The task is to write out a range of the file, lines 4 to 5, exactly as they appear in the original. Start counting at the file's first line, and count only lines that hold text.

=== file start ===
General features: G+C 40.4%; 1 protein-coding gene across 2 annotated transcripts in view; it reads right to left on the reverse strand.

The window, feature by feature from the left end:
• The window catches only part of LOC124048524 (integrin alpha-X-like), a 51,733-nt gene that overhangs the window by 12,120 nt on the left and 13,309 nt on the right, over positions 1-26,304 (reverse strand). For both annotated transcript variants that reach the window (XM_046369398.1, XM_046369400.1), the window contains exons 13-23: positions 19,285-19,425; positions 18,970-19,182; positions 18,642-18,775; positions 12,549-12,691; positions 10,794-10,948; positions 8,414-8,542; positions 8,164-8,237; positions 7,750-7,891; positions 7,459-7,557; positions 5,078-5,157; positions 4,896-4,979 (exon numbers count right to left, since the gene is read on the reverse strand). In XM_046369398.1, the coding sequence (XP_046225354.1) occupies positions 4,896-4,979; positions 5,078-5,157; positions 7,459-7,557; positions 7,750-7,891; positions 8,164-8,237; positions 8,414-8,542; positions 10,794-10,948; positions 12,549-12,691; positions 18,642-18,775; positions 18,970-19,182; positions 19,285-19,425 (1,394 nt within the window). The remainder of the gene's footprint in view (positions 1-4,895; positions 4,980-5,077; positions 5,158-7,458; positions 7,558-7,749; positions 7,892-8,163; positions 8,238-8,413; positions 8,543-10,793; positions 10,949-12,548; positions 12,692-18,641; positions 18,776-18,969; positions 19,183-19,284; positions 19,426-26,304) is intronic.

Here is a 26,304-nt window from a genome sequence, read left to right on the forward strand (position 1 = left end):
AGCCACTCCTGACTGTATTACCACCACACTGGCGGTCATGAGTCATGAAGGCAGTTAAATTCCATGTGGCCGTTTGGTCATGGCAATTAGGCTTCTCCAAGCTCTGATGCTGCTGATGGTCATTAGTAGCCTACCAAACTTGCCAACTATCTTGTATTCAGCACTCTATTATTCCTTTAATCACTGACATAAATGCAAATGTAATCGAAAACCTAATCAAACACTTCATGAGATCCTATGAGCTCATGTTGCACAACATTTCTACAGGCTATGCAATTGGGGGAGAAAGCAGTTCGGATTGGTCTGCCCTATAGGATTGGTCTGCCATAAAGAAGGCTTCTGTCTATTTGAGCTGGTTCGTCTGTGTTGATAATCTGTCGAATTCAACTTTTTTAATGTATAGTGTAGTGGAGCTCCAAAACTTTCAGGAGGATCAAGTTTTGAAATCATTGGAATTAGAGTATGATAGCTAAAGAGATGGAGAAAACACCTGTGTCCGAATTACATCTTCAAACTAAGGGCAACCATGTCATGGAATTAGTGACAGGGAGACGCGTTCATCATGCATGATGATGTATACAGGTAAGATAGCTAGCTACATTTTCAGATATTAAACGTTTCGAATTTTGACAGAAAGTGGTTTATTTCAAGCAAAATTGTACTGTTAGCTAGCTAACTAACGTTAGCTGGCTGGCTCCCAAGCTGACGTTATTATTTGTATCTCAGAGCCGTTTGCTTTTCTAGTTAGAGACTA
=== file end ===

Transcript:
Here is a 26,304-nt window from a genome sequence, read left to right on the forward strand (position 1 = left end):
AGCCACTCCTGACTGTATTACCACCACACTGGCGGTCATGAGTCATGAAGGCAGTTAAATTCCATGTGGCCGTTTGGTCATGGCAATTAGGCTTCTCCAAGCTCTGATGCTGCTGATGGTCATTAGTAGCCTACCAAACTTGCCAACTATCTTGTATTCAGCACTCTATTATTCCTTTAATCACTGACATAAATGCAAATGTAATCGAAAACCTAATCAAACACTTCATGAGATCCTATGAGCTCATGTTGCACAACATTTCTACAGGCTATGCAATTGGGGGAGAAAGCAGTTCGGATTGGTCTGCCCTATAGGATTGGTCTGCCATAAAGAAGGCTTCTGTCTATTTGAGCTGGTTCGTCTGTGTTGATAATCTGTCGAATTCAACTTTTTTAATGTATAGTGTAGTGGAGCTCCAAAACTTTCAGGAGGATCAAGTTTTGAAATCATTGGAATTAGAGTATGATAGCTAAAGAGATGGAGAAAACACCTGTGTCCGAATTACATCTTCAAACTAAGGGCAACCATGTCATGGAATTAGTGACAGGGAGACGCGTTCATCATGCATGATGATGTATACAGGTAAGATAGCTAGCTACATTTTCAGATATTAAACGTTTCGAATTTTGACAGAAAGTGGTTTATTTCAAGCAAAATTGTACTGTTAGCTAGCTAACTAACGTTAGCTGGCTGGCTCCCAAGCTGACGTTATTATTTGTATCTCAGAGCCGTTTGCTTTTCTAGTTAGAGACTA